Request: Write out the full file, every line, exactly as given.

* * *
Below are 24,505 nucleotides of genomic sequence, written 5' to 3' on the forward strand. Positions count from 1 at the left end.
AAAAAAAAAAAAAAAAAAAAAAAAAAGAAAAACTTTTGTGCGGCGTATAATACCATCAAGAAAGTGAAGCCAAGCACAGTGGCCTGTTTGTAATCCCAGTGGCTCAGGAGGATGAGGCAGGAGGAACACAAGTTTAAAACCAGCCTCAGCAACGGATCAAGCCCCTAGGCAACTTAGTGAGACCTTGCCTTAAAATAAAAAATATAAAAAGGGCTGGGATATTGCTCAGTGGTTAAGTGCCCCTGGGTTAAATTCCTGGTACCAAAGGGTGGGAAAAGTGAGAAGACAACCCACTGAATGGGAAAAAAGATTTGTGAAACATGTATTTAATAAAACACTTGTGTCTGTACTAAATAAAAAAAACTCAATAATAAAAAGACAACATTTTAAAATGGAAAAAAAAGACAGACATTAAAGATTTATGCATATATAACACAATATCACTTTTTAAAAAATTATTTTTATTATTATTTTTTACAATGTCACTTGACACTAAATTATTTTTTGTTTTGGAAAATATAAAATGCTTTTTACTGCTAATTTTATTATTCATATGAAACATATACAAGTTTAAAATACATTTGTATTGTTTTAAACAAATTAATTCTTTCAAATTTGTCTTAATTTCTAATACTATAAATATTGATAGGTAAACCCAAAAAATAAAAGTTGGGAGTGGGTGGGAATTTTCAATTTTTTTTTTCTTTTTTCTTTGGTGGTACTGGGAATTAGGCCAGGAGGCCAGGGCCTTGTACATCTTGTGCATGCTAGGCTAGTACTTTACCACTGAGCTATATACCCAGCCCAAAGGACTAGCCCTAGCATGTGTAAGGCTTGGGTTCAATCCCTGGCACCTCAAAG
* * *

Below are 24,505 nucleotides of genomic sequence, written 5' to 3' on the forward strand. Positions count from 1 at the left end.
AAAAAAAAAAAAAAAAAAAAAAAAAAGAAAAACTTTTGTGCGGCGTATAATACCATCAAGAAAGTGAAGCCAAGCACAGTGGCCTGTTTGTAATCCCAGTGGCTCAGGAGGATGAGGCAGGAGGAACACAAGTTTAAAACCAGCCTCAGCAACGGATCAAGCCCCTAGGCAACTTAGTGAGACCTTGCCTTAAAATAAAAAATATAAAAAGGGCTGGGATATTGCTCAGTGGTTAAGTGCCCCTGGGTTAAATTCCTGGTACCAAAGGGTGGGAAAAGTGAGAAGACAACCCACTGAATGGGAAAAAAGATTTGTGAAACATGTATTTAATAAAACACTTGTGTCTGTACTAAATAAAAAAAACTCAATAATAAAAAGACAACATTTTAAAATGGAAAAAAAAGACAGACATTAAAGATTTATGCATATATAACACAATATCACTTTTTAAAAAATTATTTTTATTATTATTTTTTACAATGTCACTTGACACTAAATTATTTTTTGTTTTGGAAAATATAAAATGCTTTTTACTGCTAATTTTATTATTCATATGAAACATATACAAGTTTAAAATACATTTGTATTGTTTTAAACAAATTAATTCTTTCAAATTTGTCTTAATTTCTAATACTATAAATATTGATAGGTAAACCCAAAAAATAAAAGTTGGGAGTGGGTGGGAATTTTCAATTTTTTTTTTCTTTTTTCTTTGGTGGTACTGGGAATTAGGCCAGGAGGCCAGGGCCTTGTACATCTTGTGCATGCTAGGCTAGTACTTTACCACTGAGCTATATACCCAGCCCAAAGGACTAGCCCTAGCATGTGTAAGGCTTGGGTTCAATCCCTGGCACCTCAAAG